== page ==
Allow me to begin at the beginning.
Once upon a time, some newspaper described a certain class of citizens as “YAWNs”- Young and Wealthy but Normal. I don’t know how it started and truly I don’t care, but this article sums these citizens up as those who are “socially aware, concerned about the environment and given less to consuming than to giving money to charity.”
It also hastily points out that while these people may, at first glance, seem immensely boring, they really aren’t, given that they are attempting to become superheroes and change the world.
(Personally, I loved that they were so quick to mention the boring factor, as I have often pointed out that out of all the boring bores in Boringtown, I am the Mayor of Boredom, Captain of Boringness, and also not very interesting. )
But hey, there are lots of people out there who want to change the world, and not all of them are young, or wealthy, or even normal, I guess, and I’ll bet at least a handful of them are not nearly so yawn-inducing as I am. So a search for a new acronym was born.
The end result was a bushel basket of APLS: Affluent Persons Living Sustainably. Many of the persons this acronym presumably applies to, myself included, took issue with being perceived as being affluent; but put into the perspective of the Global Rich List, our relative affluence is undeniable. Check it out for yourself.
An APLS blog was born, an online community with a common goal: to change the world. And each of us who has opted to be a part of that change was asked the question: What does living sustainably mean to you? All were invited to submit their answer to the carnival.
I was going to pass on this inaugural carnival, not having a ready answer, a bit intimidated by the well-thought-out and passionate responses I came across on other blogs. And also, my schedule is a bit tight with all this important late-sleeping, sun-bathing and shell-collecting that I have been doing.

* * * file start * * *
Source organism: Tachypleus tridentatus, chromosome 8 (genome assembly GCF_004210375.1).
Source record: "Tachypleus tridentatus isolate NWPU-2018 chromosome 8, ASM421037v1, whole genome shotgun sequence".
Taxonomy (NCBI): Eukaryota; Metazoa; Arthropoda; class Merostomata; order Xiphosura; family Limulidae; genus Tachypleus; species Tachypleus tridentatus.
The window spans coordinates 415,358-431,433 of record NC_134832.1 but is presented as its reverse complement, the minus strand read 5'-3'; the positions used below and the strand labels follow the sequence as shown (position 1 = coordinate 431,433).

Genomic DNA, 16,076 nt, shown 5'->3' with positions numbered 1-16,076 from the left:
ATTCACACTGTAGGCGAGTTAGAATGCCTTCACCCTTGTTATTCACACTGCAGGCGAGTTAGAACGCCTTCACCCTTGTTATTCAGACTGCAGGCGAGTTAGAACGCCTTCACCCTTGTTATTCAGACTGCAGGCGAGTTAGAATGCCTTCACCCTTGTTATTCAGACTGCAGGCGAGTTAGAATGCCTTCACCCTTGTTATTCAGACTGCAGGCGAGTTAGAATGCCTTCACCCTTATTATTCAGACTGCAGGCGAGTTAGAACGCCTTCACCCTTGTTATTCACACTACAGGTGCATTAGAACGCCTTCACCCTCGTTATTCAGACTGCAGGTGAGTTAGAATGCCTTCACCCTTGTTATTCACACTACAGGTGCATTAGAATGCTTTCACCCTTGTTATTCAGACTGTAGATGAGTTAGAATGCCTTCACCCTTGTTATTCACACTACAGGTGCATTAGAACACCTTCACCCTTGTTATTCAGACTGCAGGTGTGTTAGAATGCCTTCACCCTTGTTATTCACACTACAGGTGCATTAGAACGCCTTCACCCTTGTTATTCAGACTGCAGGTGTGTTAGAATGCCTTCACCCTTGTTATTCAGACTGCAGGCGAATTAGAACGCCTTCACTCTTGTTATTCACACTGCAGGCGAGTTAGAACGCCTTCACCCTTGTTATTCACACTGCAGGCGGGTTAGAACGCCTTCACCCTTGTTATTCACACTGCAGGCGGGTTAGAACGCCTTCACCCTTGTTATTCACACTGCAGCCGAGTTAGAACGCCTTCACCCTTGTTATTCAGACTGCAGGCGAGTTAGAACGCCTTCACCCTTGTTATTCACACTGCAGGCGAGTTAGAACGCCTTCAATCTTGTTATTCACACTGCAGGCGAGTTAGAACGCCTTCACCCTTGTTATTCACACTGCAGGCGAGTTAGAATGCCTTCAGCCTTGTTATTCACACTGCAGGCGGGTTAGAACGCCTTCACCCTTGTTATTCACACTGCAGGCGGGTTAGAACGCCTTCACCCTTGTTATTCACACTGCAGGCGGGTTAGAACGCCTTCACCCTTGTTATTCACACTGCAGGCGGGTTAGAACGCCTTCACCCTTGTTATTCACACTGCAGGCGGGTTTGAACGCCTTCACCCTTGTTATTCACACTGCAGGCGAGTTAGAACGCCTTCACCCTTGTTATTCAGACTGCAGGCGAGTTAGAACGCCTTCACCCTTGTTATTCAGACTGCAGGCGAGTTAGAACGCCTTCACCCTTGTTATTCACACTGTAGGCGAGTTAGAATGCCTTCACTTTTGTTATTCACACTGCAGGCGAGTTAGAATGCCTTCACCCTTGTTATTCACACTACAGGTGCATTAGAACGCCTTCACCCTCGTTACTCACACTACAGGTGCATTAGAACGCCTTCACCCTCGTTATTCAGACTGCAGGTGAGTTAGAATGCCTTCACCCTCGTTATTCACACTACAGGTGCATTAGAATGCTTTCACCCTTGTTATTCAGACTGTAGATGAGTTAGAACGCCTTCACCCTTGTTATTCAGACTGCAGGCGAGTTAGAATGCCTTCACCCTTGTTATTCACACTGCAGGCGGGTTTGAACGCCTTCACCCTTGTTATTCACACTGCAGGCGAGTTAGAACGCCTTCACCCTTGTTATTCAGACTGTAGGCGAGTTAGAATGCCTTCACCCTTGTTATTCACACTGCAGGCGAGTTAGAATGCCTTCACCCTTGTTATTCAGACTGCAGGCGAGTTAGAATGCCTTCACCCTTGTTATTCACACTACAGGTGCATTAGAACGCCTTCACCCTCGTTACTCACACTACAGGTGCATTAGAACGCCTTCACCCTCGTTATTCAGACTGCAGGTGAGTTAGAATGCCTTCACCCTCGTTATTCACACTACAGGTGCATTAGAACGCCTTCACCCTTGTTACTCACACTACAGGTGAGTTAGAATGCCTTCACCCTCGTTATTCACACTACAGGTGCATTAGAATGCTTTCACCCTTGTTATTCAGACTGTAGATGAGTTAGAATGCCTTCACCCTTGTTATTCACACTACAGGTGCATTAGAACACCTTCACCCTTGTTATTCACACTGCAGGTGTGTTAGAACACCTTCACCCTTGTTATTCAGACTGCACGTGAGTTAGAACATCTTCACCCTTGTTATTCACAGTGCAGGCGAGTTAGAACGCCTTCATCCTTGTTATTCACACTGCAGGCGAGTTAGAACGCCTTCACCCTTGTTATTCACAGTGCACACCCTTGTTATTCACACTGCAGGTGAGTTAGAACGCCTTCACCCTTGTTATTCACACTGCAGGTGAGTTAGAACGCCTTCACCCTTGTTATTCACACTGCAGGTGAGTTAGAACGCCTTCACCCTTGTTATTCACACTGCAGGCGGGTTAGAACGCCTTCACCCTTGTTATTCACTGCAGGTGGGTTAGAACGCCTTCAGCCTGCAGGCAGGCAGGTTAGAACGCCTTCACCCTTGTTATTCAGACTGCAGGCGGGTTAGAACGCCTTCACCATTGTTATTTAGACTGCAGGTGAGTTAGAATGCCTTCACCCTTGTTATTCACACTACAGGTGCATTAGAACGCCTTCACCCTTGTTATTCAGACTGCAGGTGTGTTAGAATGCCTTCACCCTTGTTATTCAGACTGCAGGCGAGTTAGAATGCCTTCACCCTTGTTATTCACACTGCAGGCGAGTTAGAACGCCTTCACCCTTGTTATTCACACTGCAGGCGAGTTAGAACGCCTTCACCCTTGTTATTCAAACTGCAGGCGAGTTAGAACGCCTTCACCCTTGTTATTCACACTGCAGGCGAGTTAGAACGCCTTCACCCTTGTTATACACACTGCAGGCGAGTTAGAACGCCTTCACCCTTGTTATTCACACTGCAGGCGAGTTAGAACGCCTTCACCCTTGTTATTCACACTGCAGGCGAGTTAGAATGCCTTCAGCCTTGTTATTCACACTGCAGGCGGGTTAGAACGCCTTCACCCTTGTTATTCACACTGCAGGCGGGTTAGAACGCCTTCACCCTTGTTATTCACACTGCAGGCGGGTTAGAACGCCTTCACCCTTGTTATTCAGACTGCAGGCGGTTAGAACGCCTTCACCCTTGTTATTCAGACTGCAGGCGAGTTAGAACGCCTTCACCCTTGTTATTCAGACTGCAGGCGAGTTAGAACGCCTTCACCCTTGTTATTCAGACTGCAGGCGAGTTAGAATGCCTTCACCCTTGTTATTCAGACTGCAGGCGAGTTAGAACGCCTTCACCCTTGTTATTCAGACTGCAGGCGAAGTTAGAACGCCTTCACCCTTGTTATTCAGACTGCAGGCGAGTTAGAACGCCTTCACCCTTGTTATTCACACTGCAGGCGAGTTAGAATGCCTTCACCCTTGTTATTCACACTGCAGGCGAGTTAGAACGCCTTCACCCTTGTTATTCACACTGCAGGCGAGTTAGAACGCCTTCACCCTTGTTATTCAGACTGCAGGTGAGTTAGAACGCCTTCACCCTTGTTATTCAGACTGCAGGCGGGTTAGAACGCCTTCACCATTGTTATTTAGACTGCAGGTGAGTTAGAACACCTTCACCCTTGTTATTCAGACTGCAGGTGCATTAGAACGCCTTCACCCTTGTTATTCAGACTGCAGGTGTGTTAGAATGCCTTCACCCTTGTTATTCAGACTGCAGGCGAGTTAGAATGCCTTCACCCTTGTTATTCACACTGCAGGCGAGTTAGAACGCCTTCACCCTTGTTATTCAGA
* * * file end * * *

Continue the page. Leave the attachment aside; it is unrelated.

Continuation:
Then I came across a well-worn copy of Mrs. Frisby and the Rats of NIMH.
Am I the only one who loved this book as a child? A group of rats escapes a research facility after being injected with a solution that causes them to become incredibly intelligent and long-lived. They go to live in a rosebush on a farm, tapping into the electricity and the water main.
At one point, the rat leader, Nicodemus, recounts a story he read in a book of essays:
It was about a woman in a small town who bought a vacuum cleaner. Her name was Mrs. Jones, and up until then she, like all her neighbors, had kept her house spotlessly clean by using a broom and a mop. But the vacuum cleaner did it faster and better, and soon Mrs. Jones was the envy of all the other housewives in town- so they bought vacuum cleaners, too.
The vacuum cleaner business was so brisk, in fact, that the company that made them opened a branch factory in town. The factory used a lot of electricity, of course, and so did the women with their vacuum cleaners, so the local electric power company had to put up a big new plant to keep them all running. In its furnaces the power plant burned coal, and out of its chimneys black smoke poured day and night, blanketing the town with soot and making all the floors dirtier than ever. Still, by working twice as hard and twice as long the women of the town were able to keep their floors almost as clean as they had been before Mrs. Jones ever bought a vacuum cleaner in the first place.
…the reason I had read it so eagerly was that it was called “The Rat Race”- which, I learned, means a race where, no matter how fast you run, you don’t get anywhere. But there was nothing in the book about rats, and I felt bad about the title because, I thought, it wasn’t a rat race at all, it was a People Race…
Taking a hard look at themselves, the rats realize they themselves have joined the People Race. They lived comfortably by stealing running water, electricity and food; even their air was drawn underground by a fan they had stolen, and ran off the stolen electricity.
A “feeling of discontent settled” upon them, and the rats fought it with busywork: “building more things- bigger rooms, fancier furniture, carpeted hallways, things we did not really need.”
Our life [was] so easy that it seemed pointless. We did not have enough work to do because a thief’s life is always based on someone else’s work.
The rats then develop a Plan that would permit them to live without stealing. To grow their own food, to plow their own land. They knew and accepted that the beginning of this new way of living would mean hard times. They had grown soft, complacent. There were those that were reluctant and those that were scared, but they were committed, ready to try. A community bound by a common purpose.
So what does living sustainably mean to me?
Today, thanks to the rats of NIMH, it means dropping out of the People Race. It means not living by stealing– from the earth that we hold in common, from our children, from future generations.
It means needing less and giving more. It means sowing more than I reap. And it means trusting others even when I am apprehensive and skeptical, even when the road is hard.
Becoming a community. Working together towards a common purpose. Changing the world.
Mrs. Frisby and the Rats of NIMH, the novel, is better than the movie, The Secret of NIMH; more nuanced and full of subtext. BUT the movie is excellent too and if you rent movies through Netflix, you can watch it right now this very second on your computer! I love technology!